Saturday, 31 May 2008

True and False

Normally, we would expect something to be either True or False (techy note: I said normally. I'm ignoring special circumstances such as Null).

Here, however, is a perfect example of something completely illogical that is perfect as a first example for this blog. We bumped into this little oddity a few years ago at work during my main day job as a Visual Basic 6 programmer.

Something I would like to achieve with this blog is to allow even non-techies, non-computer people, non-programmers, a chance to understand what I'm talking about. Now, I won't always be able to do this, but I'm hoping that this post can be an example of one that can be understood by someone who can be logical, even if they don't know the first thing about programming.

On that note, here's some VB6 program code ;) We found this bizarre bug in some components written by a third-party supplier and wrote this sample to illustrate the bug to them...
Private Sub Form_Load()

TestControl.Locked = True

Debug.Print "TestControl.Locked", TestControl.Locked
Debug.Print "Not TestControl.Locked", Not TestControl.Locked
Debug.Print "TestControl.Locked = True", TestControl.Locked = True
Debug.Print "TestControl.Locked = False", TestControl.Locked = False
Debug.Print "TestControl.Locked <> True", TestControl.Locked <> True
Debug.Print "TestControl.Locked <> False", TestControl.Locked <> False
Debug.Print "CInt(TestControl.Locked)", CInt(TestControl.Locked)
Debug.Print "CInt(True)", , CInt(True)

End Sub

Now, what we've done there, is set something to True. We've then printed the value of the thing we set to True in various ways - specifically, we've asked, "What is it?", "What isn't it?", "Is it True?", "Is it False?", "Is it not True?", and "Is it not False?", and (a techy one) "What is the behind-the-scenes numerical value of it?"

Here's what we got:
TestControl.Locked          True
Not TestControl.Locked      True
TestControl.Locked = True   False
TestControl.Locked = False  False
TestControl.Locked <> True  True
TestControl.Locked <> False True
CInt(TestControl.Locked)     1
CInt(True)                  -1 

So, what does that tell us?

Well, it tells us that:
Yes, it is True. Yes, it is not True. It's equal to True. It's equal to False. It's not equal to True. It's not equal to False.

Got that? ;) No, neither had we ;)

I told you it would be illogical ;)

The Science Bit
We can actually get some insight as to why this happened thanks to the final two things we thought to try in our test program. The CInt() function (Convert to Integer) forces our True/False value to be displayed as a number (i.e. an Integer)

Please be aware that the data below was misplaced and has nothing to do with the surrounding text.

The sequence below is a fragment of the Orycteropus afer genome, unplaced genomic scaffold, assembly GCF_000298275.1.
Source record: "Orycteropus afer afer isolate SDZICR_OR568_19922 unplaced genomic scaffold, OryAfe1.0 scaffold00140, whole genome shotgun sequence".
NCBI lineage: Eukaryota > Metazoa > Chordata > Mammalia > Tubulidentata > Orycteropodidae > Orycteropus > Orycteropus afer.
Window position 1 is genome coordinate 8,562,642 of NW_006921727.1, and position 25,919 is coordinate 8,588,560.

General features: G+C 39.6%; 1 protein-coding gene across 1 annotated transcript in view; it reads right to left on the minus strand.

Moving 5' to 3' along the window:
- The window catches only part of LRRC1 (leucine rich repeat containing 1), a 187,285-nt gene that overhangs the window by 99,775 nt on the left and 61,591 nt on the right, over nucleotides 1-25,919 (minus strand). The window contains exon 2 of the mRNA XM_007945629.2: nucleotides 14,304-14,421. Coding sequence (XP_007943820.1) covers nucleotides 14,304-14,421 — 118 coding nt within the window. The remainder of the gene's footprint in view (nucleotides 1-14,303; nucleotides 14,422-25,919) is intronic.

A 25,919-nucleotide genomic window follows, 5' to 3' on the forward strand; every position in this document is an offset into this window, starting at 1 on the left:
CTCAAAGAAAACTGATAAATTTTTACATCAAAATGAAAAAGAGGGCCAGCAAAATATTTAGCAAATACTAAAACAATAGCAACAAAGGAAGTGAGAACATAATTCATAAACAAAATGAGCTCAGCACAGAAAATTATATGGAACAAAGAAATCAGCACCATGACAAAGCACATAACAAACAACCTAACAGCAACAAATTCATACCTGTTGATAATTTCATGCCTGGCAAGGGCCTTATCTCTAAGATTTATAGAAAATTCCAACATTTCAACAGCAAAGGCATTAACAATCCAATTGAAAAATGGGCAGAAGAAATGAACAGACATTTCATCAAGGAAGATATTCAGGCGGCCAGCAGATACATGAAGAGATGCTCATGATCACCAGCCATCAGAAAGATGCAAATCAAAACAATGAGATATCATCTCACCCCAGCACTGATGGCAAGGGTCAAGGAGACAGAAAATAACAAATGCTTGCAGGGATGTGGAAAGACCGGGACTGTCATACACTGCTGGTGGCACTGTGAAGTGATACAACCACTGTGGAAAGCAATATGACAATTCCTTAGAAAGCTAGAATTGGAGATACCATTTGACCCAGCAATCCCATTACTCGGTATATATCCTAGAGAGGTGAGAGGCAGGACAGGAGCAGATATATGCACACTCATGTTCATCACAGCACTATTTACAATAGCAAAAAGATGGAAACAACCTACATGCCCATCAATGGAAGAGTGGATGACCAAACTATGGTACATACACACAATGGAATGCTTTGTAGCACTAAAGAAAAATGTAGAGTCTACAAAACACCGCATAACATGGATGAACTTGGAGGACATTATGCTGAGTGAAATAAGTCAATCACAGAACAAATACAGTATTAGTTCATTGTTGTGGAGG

True and False typically equate to 1 and 0, on and off, yes and no.

Visual Basic 6, however, treats "-1" as "True" (as we can see from the last line above) and everything else as "False". We can see that, rather than being "-1" as we would expect the value of the Locked property to be, it has actually been set to "1". This is likely to be a bug inside the third-party component where "True" has been treated as "1" at some point, and it's somewhere after that that the world has stopped making sense...

Tuesday, 27 May 2008

Illogical Operators

Logical operators are everywhere.

Even if you aren't "a techy", you use them all of the time without even knowing.

They are the "glue" that binds decisions, from those made by computer programs to those made in every-day life.  They are the "ANDs", the "ORs", and the "NOTs" that allow decisions to be made.

"If it is raining and I do not need to go outside, then stay inside."

If these two things are true, then we've got something to do.  These are "conditions" that evaluate to TRUE or FALSE.

Let's take an every day computer example - getting a tenner from a bank machine, hole-in-the-wall, ATM, or whatever you prefer to call it.

There will be some of that computer programming gubbins that says "If account balance is greater than ten pounds and PIN is valid, spit out ten pounds."

In code, this could look like this:

If AccountBalance > 10 And PINIsValid Then SpitOutTenPounds

Seriously, it really is that simple.

Little things like this make sense.  They are all around us, we use them all the time, we take them for granted.

Sadly, the job of a "techy" seems to deal more in the realm of "illogical operators".  Logically, I guess that this must be the reverse of a "logical operator".  Whilst the term popped into my head all of its own accord, as I write this entry, there is barely a page of hits on Google.  Hey, that's pretty good though ;)

Illogical operators.   The things that do not make sense.  When you add 1+1 and arrive at 3.  It does not make sense.  It cannot be true.  But all too often, the available information points to the fact that it is.

This is just one of the many types of nonsense that this blog aims to share with the world...